7. Avachocolate

    Tempering with mycryo

    I switched from seeding to mycryo and could not be happier...super fast and convenient, use it for making molded pralines, chocolate decorations and even setting ganache all the time. Never had an issue with it not disolving as some of the other posters mentioned, just blend it in with a handwhisk. The EZtemper is a great tool also, unfortunately very hard to bring to the country I work in (vietnam)...mycryo is a good alternative for me.
  8. Avachocolate

    Callebaut Chocolate

    Generally speaking Callebaut chocolate is nothing special....their Cacao Barry brand is awesome though....definitely worth the extra bit of money 😊
  9. Avachocolate

    Callebaut Chocolate

    +1 for Zephyr W2 from Callebaut I would definitely not recommend also ..
  10. Avachocolate

    Callebaut Chocolate

    The Alto el Sol chocolate is one of my favorites for taste from the Cacao Barry line...if you are looking for something a bit more fluid I would recommend the Haiti (for using with molds, I get nice results with it). As far as storage goes you would be better off to store it in a fridge...maybe if you have one with a dedicated vegetable drawer that is not super cold....just make sure your chocolate bag is sealed airtight as it will pick up flavor from other strong ingredients nearby. A refridgerater is certainly not the best storage solution but it is much better than leaving it in the florida heat & humidity. Best way to store chocolate for a homebaker or small shop would be a dedicated wine fridge at about 16 -18 degrees celsius...something you might want to look into if you want to play with chocolate more seriously. ....I think a small one is maybe a couple hundred dollars. As far as the tempering goes ....@keychris above explained it well...there are many different roads to take, as long as you do them well and practice they will all get you to the same result with varying degrees of time/equipment involved...you just need to figure out what works best for you.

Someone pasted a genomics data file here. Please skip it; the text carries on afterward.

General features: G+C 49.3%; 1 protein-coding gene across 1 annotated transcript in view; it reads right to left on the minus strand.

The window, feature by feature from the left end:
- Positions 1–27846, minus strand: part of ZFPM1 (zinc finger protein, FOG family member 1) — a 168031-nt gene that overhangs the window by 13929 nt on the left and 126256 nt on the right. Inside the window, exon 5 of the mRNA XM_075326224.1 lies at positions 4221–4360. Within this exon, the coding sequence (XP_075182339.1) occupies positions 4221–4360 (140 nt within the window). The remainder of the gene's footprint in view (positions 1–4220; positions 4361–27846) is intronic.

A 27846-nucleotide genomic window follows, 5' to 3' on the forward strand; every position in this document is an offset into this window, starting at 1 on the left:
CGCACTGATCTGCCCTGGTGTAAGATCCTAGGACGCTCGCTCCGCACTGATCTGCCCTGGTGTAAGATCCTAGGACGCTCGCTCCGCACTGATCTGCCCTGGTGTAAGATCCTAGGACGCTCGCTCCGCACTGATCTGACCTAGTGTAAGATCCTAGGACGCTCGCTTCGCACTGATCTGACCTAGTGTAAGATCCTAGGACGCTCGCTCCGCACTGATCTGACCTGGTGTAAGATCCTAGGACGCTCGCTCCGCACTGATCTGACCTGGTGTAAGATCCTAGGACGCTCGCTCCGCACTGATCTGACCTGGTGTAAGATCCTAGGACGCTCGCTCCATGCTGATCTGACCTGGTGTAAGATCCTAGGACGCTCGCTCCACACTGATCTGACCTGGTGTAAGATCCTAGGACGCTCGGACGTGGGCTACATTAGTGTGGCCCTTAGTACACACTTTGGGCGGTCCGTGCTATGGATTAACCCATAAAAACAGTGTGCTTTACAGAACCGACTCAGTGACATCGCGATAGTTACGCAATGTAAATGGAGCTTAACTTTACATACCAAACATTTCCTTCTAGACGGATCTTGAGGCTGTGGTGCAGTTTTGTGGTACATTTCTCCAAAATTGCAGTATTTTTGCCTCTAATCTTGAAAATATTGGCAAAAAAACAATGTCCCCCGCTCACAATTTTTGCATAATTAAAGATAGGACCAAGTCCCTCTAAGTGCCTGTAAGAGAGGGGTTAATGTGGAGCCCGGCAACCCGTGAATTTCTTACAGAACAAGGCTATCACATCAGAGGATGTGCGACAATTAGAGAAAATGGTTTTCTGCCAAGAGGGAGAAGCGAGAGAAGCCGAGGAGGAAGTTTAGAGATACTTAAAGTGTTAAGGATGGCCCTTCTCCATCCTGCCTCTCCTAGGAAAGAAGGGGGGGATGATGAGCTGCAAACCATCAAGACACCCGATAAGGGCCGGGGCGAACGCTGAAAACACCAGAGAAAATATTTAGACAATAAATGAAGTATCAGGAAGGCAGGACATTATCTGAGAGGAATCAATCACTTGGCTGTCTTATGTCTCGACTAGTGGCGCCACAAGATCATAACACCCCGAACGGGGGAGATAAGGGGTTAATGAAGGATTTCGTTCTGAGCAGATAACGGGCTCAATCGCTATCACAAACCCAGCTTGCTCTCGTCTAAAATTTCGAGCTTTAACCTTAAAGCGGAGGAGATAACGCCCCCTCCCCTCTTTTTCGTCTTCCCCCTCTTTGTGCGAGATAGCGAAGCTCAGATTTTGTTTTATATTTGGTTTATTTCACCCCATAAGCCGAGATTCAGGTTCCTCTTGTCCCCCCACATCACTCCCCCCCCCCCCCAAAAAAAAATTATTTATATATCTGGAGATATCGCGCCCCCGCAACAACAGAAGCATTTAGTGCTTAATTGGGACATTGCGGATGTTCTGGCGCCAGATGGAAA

11. Avachocolate

    Coloured fat soluble powders

    You can also try Pavoni Liposoluble powders.....they are not bad.......homechocolatefactory.com in the UK sells them in various colors ( not too much variety though)
  12. Philippe Conticini, Yann Couvreur, Yann Menguy, Des gateaux et du pain, Cedric Grolet, Sadaharu Aoki, Stohrer, Cyril Lignac, Cafe Pouchkine, Christophe Michalak, Christophe Adam.....all in Paris, just the first ones that come to mind, there are many more of course
  13. Avachocolate

    Cookbooks 2019

    Great book...I highly recommend it if you are interested in advanced patisserie....but probably not for the normal home baker
  14. All of the above techniques help.... Making 40-50 shells and then picking the perfect 2-3 ones on Instagram also helps.....
  15. 90 % of the fancy bonbon designs you see on instagram are just for publicity and advertising classes/ schools.... they have nothing to do with making money...